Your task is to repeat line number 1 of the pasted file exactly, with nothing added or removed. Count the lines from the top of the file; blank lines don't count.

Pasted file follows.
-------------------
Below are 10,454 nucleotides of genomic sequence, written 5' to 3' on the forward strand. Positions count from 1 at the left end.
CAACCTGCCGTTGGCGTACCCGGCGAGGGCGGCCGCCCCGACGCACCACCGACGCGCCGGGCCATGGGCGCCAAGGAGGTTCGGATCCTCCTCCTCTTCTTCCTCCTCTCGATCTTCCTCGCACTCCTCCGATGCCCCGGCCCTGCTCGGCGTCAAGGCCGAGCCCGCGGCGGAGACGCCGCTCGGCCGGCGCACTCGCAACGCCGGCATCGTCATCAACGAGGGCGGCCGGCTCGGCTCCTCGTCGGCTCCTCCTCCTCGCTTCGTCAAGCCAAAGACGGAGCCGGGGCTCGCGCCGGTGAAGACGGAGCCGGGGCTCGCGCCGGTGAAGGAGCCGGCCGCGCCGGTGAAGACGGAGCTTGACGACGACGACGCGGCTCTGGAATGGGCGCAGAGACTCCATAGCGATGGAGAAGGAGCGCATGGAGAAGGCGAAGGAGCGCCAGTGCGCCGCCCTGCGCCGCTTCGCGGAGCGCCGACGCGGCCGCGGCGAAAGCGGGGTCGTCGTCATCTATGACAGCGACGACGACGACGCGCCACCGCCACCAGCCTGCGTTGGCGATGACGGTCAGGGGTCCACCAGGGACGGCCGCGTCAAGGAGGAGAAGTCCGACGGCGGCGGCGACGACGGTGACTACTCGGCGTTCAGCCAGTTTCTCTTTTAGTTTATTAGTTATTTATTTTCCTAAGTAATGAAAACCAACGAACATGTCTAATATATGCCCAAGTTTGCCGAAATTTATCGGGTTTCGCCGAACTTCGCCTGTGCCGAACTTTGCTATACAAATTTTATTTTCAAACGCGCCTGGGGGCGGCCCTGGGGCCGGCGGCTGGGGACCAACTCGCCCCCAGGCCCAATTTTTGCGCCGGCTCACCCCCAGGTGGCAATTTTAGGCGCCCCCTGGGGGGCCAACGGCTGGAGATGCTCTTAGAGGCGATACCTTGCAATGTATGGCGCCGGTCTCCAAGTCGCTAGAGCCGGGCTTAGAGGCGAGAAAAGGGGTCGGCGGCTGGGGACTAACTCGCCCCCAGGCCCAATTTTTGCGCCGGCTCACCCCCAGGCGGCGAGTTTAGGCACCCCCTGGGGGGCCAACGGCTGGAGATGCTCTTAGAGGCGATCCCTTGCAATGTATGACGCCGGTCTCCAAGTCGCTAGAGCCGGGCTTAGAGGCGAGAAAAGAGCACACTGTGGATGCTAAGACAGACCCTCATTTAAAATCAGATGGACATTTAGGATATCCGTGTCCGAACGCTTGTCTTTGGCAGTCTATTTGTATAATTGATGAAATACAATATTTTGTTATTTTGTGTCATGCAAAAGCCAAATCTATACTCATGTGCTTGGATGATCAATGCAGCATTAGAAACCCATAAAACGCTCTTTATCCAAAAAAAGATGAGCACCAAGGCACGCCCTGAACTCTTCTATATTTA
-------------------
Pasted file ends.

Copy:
Below are 10,454 nucleotides of genomic sequence, written 5' to 3' on the forward strand. Positions count from 1 at the left end.